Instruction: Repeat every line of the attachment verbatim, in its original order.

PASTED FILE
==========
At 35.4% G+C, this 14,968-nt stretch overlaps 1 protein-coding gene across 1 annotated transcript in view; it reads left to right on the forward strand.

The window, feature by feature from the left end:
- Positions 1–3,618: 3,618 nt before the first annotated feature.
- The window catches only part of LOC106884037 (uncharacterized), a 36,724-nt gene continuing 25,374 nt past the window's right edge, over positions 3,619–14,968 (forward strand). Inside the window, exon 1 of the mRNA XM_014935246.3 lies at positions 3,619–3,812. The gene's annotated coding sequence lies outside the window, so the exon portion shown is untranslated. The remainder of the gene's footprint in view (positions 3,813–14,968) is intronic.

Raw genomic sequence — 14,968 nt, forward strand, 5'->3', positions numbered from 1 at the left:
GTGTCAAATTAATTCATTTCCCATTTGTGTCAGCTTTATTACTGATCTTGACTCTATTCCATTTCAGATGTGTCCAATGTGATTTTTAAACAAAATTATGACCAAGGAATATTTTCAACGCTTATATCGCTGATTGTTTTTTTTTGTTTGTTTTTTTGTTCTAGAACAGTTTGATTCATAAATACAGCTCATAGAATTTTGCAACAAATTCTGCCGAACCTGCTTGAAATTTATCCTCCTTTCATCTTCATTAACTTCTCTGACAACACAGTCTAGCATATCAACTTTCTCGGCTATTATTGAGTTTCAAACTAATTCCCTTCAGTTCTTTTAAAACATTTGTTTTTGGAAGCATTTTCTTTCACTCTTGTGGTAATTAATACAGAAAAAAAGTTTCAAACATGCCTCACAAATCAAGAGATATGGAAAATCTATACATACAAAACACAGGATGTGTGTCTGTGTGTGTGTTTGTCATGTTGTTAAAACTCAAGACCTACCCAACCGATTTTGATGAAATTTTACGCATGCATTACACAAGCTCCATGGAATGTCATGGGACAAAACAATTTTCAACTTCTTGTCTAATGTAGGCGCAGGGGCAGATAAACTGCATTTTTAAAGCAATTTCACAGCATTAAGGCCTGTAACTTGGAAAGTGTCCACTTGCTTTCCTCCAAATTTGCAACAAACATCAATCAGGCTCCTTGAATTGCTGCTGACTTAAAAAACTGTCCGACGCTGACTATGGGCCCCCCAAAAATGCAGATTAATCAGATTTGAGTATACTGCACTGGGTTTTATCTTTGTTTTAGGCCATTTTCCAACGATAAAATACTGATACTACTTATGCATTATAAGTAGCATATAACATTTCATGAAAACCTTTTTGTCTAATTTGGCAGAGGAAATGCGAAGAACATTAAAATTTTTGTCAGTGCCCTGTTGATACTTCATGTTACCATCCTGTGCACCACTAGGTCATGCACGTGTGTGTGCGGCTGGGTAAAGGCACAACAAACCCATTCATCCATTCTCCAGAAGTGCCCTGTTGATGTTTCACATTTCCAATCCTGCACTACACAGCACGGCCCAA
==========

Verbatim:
At 35.4% G+C, this 14,968-nt stretch overlaps 1 protein-coding gene across 1 annotated transcript in view; it reads left to right on the forward strand.

The window, feature by feature from the left end:
- Positions 1–3,618: 3,618 nt before the first annotated feature.
- The window catches only part of LOC106884037 (uncharacterized), a 36,724-nt gene continuing 25,374 nt past the window's right edge, over positions 3,619–14,968 (forward strand). Inside the window, exon 1 of the mRNA XM_014935246.3 lies at positions 3,619–3,812. The gene's annotated coding sequence lies outside the window, so the exon portion shown is untranslated. The remainder of the gene's footprint in view (positions 3,813–14,968) is intronic.

Raw genomic sequence — 14,968 nt, forward strand, 5'->3', positions numbered from 1 at the left:
GTGTCAAATTAATTCATTTCCCATTTGTGTCAGCTTTATTACTGATCTTGACTCTATTCCATTTCAGATGTGTCCAATGTGATTTTTAAACAAAATTATGACCAAGGAATATTTTCAACGCTTATATCGCTGATTGTTTTTTTTTGTTTGTTTTTTTGTTCTAGAACAGTTTGATTCATAAATACAGCTCATAGAATTTTGCAACAAATTCTGCCGAACCTGCTTGAAATTTATCCTCCTTTCATCTTCATTAACTTCTCTGACAACACAGTCTAGCATATCAACTTTCTCGGCTATTATTGAGTTTCAAACTAATTCCCTTCAGTTCTTTTAAAACATTTGTTTTTGGAAGCATTTTCTTTCACTCTTGTGGTAATTAATACAGAAAAAAAGTTTCAAACATGCCTCACAAATCAAGAGATATGGAAAATCTATACATACAAAACACAGGATGTGTGTCTGTGTGTGTGTTTGTCATGTTGTTAAAACTCAAGACCTACCCAACCGATTTTGATGAAATTTTACGCATGCATTACACAAGCTCCATGGAATGTCATGGGACAAAACAATTTTCAACTTCTTGTCTAATGTAGGCGCAGGGGCAGATAAACTGCATTTTTAAAGCAATTTCACAGCATTAAGGCCTGTAACTTGGAAAGTGTCCACTTGCTTTCCTCCAAATTTGCAACAAACATCAATCAGGCTCCTTGAATTGCTGCTGACTTAAAAAACTGTCCGACGCTGACTATGGGCCCCCCAAAAATGCAGATTAATCAGATTTGAGTATACTGCACTGGGTTTTATCTTTGTTTTAGGCCATTTTCCAACGATAAAATACTGATACTACTTATGCATTATAAGTAGCATATAACATTTCATGAAAACCTTTTTGTCTAATTTGGCAGAGGAAATGCGAAGAACATTAAAATTTTTGTCAGTGCCCTGTTGATACTTCATGTTACCATCCTGTGCACCACTAGGTCATGCACGTGTGTGTGCGGCTGGGTAAAGGCACAACAAACCCATTCATCCATTCTCCAGAAGTGCCCTGTTGATGTTTCACATTTCCAATCCTGCACTACACAGCACGGCCCAA